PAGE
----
Wednesday, August 4, 2010

This Is Not My Mind ~ Living With a Bipolar Child.

As many of you know we have two daughters that suffer with Epilepsy. It’s our journey together as a family with a bipolar child that I'm going to share with you today.

To understand what Bipolar looks like for us watch an episode of Winnie the Pooh. Firstly you have Eeyore the donkey always on a chronic downer, feels worthless and dejected, that there is nothing in this world for him. Unable to cope even with the goings on in the 100 acre woods. Then you have Tigger who is always bouncing off the walls. Talking very fast all the time. He is initially when you meet him charismatic, charming and funny. Willing to do all and everything for everyone and is the ONLY one who can do it. He demonstrates an inflated self-esteem or grandiosity as we call it in bipolar land and that he's so wonderful that he is 'the king of the world'. Tigger is reckless, intrusive and without regard for consequence or other's personal space or needs. He also shows agitation and is hyper 'wired' and constantly bouncing. Because of this he always has racing thoughts and is distracted, moving from one thing to the next, never actually finishing anything. Now mesh this into one body and you have Caitlin's world.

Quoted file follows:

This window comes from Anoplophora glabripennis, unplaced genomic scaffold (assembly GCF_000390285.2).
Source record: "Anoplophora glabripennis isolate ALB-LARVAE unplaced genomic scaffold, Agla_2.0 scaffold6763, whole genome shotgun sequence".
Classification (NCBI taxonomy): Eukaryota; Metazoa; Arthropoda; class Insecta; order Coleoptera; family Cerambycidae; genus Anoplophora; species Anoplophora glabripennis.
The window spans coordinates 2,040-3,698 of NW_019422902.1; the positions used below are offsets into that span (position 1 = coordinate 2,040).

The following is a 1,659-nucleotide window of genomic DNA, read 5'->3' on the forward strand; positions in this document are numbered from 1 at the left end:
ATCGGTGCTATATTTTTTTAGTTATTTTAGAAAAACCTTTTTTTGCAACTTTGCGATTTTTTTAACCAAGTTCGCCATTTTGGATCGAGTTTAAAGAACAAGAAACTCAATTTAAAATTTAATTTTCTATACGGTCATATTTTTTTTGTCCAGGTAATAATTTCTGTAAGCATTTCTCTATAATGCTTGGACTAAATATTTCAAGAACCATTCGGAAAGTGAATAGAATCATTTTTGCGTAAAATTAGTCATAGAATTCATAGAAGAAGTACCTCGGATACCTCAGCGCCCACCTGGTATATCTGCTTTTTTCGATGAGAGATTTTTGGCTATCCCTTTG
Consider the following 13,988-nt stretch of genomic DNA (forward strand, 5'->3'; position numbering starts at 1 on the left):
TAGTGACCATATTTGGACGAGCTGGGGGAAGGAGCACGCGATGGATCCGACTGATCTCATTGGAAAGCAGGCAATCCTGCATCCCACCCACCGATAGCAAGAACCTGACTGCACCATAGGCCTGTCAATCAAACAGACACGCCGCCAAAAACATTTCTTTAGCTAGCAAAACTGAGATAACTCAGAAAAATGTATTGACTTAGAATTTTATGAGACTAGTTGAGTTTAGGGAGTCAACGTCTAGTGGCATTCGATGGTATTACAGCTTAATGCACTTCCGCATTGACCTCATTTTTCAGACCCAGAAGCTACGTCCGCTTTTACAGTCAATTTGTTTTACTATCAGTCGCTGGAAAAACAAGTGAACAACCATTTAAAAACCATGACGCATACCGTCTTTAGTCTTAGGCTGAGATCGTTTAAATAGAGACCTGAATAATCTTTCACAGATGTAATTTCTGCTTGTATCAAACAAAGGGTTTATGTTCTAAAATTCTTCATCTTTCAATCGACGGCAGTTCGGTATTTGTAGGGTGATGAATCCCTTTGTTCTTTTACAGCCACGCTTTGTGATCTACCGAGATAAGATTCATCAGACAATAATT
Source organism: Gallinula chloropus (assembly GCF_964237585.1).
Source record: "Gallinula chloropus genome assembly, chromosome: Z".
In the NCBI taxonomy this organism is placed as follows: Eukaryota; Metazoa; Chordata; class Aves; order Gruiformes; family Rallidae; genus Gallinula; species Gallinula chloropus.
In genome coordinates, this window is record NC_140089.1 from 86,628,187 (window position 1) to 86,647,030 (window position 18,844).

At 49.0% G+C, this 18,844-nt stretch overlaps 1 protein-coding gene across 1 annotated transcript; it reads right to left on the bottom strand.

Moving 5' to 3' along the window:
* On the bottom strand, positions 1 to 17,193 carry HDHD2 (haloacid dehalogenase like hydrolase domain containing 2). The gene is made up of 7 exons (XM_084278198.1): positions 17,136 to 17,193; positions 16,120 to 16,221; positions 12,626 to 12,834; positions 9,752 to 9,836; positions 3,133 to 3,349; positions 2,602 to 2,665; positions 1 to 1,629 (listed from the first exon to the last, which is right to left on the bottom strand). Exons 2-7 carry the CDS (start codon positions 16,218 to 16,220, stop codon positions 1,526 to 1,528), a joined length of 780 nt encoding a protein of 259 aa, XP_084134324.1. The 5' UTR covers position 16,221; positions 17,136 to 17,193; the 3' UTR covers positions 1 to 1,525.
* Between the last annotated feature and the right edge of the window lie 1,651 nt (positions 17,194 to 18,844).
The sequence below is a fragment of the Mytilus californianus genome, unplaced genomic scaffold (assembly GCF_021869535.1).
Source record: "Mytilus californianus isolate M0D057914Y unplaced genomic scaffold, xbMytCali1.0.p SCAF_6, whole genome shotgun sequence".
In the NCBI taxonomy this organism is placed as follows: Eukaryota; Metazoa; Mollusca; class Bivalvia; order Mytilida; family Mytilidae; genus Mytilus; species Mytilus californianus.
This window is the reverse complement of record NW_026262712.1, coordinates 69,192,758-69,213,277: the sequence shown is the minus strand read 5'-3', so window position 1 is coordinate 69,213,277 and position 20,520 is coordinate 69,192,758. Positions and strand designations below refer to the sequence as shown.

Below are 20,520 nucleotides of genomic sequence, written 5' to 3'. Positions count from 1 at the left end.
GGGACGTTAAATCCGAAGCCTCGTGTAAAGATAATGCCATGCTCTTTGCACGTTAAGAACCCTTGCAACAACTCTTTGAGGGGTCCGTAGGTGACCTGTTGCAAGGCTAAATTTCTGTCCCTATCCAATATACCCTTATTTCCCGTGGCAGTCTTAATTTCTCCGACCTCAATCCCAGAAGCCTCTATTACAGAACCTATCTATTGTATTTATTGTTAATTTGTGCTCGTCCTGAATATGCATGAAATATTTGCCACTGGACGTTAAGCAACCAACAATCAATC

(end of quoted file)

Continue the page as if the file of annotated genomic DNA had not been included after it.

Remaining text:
Welcome to our 100 Acre Woods

When Ashleigh the oldest was born she made mothering look easy. She read the front of the baby books. Then came Caitlin, she clearly only read the back of the book where all the thing that could go wrong with your child did.
She started, amongst a long list of other things, having seizures at 3 months. By 5 she was formally diagnosed with Epilepsy. That's when things really started to go south with her ( not that they weren't already). She developed Obsessive Compulsive Disorder. Caitlin would scrub herself red raw in the shower then get out and need to wash her hands again. The house had to be kept perfect and should she chance upon an ad for a new cleaning product we'd need to purchase it immediately so she could scrub the walls. Still keep in mind that she is only 5.